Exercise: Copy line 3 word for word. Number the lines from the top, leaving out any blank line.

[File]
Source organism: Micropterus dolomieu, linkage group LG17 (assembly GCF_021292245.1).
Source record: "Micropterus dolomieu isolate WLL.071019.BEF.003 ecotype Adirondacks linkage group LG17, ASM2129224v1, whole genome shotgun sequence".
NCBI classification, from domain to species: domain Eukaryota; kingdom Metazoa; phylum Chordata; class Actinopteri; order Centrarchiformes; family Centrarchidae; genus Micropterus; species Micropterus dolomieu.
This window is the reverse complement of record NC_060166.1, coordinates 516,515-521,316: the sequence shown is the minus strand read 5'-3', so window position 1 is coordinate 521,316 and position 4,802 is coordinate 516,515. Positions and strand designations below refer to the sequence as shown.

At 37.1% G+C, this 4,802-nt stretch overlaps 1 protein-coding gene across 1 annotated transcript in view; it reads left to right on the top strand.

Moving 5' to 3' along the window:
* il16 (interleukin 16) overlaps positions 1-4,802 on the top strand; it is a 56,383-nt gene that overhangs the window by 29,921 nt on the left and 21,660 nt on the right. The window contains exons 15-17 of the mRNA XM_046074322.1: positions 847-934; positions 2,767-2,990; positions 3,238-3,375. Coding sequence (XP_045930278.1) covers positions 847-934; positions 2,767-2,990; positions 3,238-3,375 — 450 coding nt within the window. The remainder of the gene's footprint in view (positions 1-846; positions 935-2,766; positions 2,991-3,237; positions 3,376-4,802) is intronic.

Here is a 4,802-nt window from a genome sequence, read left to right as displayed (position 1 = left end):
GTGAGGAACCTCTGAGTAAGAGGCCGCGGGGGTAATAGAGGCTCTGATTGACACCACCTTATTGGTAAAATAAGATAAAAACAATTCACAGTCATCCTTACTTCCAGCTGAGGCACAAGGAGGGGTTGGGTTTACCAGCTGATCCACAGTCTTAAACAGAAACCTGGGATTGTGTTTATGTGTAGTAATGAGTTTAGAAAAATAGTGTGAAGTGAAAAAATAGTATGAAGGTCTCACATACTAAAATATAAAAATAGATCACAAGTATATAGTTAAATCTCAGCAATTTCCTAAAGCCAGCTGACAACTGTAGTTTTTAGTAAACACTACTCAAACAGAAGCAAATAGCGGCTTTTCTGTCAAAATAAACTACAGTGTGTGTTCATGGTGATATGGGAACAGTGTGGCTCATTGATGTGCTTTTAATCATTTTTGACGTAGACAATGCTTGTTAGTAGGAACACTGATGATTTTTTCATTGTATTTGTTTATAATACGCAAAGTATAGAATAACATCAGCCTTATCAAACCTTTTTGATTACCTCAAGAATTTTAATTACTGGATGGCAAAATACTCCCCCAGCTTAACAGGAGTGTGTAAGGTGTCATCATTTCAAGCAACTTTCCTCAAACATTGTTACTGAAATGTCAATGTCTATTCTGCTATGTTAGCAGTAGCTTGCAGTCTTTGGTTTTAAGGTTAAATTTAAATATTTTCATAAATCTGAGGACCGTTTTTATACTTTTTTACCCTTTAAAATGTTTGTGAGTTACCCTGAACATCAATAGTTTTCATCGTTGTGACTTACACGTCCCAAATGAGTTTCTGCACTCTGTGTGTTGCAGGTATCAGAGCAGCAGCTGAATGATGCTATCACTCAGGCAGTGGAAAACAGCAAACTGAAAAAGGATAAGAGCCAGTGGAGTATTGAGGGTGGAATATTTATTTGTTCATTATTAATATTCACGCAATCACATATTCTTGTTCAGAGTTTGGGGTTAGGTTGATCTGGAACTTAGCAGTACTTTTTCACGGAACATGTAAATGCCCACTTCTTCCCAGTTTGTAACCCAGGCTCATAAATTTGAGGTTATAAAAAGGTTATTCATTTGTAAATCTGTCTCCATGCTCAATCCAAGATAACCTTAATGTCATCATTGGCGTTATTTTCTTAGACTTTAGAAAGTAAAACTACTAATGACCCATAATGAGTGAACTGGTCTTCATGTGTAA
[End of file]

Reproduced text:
NCBI classification, from domain to species: domain Eukaryota; kingdom Metazoa; phylum Chordata; class Actinopteri; order Centrarchiformes; family Centrarchidae; genus Micropterus; species Micropterus dolomieu.